Last spring, I planted several hundred bulbs in the front of the house. It was a hell of a lot of work.
The white crocuses came up, and were perfect.
The white, lacy narcissi are absolutely breathtaking.
Then there are the tulips. I planted an assortment of varieties, all in the pale orange to pale salmon to pink spectrum, colors that complement the color of my brick house. Well, maybe 10% or them are in the color range I expected. About half of them are bright fire-engine red and some others are dark magenta. Now don’t get me wrong, they’re lovely flowers, but not the colors I want.
So what went wrong? Is there that much leeway in the pictures they put on bulb packaging, or is this just plain sloppy merchandising? Does it have anything to do with the type of soil or fertilizer or climate?
Either way, I plan to mark the plants I don’t want, and replace them with new ones in the fall (which won’t be easy, since they’re under the crocuses and narcissi). Is there anything I can do differently next time, or should I just hope for the best?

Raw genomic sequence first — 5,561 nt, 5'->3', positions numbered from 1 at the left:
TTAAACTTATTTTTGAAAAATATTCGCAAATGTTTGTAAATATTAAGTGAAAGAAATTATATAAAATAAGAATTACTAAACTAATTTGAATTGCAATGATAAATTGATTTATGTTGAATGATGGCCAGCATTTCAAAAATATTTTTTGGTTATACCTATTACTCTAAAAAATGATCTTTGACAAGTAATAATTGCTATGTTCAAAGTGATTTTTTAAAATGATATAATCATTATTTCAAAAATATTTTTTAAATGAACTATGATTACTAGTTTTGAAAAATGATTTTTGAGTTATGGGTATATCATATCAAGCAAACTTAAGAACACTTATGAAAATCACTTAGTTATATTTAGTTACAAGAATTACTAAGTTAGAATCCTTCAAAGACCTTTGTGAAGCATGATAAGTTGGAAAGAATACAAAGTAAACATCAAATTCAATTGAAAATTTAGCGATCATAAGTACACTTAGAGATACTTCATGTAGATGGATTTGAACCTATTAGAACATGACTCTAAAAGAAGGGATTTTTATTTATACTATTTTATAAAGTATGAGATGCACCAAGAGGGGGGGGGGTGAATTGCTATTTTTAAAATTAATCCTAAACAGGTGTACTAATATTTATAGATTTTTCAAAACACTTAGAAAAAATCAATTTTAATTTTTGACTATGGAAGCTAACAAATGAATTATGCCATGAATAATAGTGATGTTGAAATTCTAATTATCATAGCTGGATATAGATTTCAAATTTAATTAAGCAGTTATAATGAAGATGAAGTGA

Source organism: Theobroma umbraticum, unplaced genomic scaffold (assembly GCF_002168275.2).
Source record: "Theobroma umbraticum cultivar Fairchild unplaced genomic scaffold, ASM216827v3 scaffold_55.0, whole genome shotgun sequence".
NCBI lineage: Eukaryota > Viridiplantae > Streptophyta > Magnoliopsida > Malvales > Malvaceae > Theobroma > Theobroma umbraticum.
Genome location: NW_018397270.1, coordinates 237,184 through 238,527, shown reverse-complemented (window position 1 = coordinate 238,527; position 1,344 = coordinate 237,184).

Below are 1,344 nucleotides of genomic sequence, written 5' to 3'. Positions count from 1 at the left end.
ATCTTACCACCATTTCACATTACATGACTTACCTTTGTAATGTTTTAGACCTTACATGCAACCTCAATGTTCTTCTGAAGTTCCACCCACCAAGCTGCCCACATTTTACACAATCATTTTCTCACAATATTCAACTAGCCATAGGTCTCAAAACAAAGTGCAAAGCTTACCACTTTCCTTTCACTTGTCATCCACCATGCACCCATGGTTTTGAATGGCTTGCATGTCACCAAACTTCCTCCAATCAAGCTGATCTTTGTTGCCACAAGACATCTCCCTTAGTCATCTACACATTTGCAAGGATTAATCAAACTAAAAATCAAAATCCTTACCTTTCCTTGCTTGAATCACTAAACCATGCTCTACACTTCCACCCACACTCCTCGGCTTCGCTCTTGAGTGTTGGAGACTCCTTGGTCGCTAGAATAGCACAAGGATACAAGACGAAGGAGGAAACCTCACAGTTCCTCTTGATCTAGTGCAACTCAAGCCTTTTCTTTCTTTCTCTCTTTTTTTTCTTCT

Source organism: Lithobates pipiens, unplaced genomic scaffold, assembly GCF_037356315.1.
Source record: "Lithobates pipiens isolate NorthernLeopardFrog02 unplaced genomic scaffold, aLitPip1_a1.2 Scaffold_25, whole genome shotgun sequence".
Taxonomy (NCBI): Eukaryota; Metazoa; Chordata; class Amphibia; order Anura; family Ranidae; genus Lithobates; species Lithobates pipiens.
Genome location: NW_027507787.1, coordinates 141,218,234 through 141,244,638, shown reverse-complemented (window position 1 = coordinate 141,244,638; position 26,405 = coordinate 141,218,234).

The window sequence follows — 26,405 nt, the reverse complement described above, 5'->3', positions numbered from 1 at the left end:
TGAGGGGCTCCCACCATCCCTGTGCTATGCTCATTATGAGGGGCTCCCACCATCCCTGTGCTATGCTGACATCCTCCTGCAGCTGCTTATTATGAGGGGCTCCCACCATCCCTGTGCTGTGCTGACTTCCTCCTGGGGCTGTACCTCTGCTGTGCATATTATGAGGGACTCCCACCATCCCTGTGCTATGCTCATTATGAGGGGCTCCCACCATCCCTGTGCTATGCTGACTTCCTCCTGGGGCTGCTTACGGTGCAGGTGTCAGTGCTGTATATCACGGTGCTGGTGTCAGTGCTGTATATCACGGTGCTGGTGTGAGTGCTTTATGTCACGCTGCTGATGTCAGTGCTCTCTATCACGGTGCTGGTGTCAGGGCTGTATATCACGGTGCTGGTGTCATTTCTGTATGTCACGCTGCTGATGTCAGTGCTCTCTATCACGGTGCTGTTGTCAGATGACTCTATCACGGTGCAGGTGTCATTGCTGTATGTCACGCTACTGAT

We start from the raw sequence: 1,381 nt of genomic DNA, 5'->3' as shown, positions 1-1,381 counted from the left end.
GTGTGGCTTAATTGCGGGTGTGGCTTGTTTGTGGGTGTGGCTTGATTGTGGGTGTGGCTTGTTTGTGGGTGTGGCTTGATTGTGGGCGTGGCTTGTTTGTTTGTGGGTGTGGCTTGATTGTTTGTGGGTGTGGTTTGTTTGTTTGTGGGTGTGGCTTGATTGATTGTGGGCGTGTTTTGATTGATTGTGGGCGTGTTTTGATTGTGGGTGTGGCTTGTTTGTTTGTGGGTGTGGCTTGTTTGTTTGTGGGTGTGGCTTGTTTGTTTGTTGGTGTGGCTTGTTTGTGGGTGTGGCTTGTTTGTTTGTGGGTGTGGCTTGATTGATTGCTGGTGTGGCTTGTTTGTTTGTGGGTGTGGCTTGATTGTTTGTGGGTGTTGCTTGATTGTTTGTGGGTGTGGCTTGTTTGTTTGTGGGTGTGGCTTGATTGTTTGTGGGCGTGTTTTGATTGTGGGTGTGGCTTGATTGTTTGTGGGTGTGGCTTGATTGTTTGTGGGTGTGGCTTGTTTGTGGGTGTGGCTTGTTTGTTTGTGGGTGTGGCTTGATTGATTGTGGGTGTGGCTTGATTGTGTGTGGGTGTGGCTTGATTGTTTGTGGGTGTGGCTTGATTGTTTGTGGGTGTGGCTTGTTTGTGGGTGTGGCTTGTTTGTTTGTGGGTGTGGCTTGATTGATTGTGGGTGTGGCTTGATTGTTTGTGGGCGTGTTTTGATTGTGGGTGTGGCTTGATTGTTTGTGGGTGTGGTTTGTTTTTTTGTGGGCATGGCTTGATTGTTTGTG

A few years ago in an attempt to make my neighbors scratch their heads I planted a few hundred tulips in my front lawn. My carefully planned color schemes were not the same as I was lead to believe from the packaging.
This is only a fraction more accurate than a WAG, but it’s my understanding that with many flowers, the precise coloration is heavily influenced by the soil’s mineral content. In other words, if you have a flowering plant whose flowers are supposed to be blue, they will be blue, but whether Virgin Mary blue, robins-egg blue, spectral blue, Peacock blue, or Navy blue may depend on what minerals the soil contains or lacks. Likewise, presumably, with your tulips.